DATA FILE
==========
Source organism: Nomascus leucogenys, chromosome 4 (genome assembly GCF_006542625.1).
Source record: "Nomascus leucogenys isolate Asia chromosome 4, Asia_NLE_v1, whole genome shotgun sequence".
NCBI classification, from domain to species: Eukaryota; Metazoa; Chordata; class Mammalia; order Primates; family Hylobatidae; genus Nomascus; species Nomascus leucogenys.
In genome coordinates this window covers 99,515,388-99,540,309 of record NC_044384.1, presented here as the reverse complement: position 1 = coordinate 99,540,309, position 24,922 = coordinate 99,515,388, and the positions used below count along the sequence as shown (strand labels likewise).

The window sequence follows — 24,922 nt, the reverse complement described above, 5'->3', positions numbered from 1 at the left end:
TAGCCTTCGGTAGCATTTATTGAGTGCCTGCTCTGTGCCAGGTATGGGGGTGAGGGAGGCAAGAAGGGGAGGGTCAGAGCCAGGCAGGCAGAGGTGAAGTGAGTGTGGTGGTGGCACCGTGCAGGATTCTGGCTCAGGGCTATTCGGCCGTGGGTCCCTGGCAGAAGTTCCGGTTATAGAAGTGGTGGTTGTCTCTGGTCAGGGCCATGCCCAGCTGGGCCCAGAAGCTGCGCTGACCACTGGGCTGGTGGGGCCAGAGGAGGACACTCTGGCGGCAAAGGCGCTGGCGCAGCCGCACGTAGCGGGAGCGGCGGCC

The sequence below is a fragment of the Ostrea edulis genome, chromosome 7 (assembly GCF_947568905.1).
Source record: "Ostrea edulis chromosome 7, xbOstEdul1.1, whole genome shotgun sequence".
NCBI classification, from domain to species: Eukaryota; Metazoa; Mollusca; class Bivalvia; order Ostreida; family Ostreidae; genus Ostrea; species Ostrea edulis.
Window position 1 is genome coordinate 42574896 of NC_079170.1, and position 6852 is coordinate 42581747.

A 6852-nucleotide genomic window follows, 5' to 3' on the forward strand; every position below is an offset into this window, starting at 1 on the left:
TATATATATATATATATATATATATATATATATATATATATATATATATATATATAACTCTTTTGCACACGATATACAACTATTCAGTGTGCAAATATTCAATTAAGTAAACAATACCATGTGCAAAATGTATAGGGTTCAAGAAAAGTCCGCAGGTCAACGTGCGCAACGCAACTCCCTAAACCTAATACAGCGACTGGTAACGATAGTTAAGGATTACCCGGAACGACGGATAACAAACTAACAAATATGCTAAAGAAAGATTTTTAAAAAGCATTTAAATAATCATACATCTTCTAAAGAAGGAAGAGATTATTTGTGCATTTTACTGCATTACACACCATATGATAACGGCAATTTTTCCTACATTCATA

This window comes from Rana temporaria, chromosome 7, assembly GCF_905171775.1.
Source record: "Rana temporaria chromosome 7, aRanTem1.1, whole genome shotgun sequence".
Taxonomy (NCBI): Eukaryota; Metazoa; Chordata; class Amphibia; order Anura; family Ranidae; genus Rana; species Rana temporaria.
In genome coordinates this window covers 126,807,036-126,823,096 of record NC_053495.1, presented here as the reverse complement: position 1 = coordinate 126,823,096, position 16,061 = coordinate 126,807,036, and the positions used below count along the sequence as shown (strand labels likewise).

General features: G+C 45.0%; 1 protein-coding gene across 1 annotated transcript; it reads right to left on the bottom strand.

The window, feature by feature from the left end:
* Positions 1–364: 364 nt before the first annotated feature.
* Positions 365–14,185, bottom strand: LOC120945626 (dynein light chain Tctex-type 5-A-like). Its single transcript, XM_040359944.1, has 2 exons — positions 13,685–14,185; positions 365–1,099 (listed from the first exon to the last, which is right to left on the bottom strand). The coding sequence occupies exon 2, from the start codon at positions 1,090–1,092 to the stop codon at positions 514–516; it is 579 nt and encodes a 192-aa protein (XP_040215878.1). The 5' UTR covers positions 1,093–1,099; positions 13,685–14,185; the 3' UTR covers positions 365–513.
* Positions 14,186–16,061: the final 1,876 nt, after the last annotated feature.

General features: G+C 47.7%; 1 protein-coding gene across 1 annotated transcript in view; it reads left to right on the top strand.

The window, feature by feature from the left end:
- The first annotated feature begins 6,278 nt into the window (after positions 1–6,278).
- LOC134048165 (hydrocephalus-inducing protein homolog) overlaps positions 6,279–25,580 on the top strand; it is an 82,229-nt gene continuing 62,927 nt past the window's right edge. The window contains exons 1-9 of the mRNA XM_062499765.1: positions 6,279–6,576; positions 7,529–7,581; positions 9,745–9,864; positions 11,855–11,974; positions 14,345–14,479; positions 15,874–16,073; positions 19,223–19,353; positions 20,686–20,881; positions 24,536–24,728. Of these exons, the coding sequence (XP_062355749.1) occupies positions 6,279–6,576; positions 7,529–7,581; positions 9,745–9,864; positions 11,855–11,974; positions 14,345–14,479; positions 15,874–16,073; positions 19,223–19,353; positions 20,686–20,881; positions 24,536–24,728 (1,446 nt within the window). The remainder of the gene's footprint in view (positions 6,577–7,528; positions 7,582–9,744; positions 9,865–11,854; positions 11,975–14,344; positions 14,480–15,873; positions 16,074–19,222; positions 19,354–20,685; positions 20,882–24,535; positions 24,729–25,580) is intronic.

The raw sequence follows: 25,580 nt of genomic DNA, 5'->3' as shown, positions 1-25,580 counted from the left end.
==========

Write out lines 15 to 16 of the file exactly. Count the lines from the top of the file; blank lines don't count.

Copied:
Taxonomy (NCBI): Eukaryota; Metazoa; Chordata; class Amphibia; order Anura; family Ranidae; genus Rana; species Rana temporaria.
In genome coordinates this window covers 126,807,036-126,823,096 of record NC_053495.1, presented here as the reverse complement: position 1 = coordinate 126,823,096, position 16,061 = coordinate 126,807,036, and the positions used below count along the sequence as shown (strand labels likewise).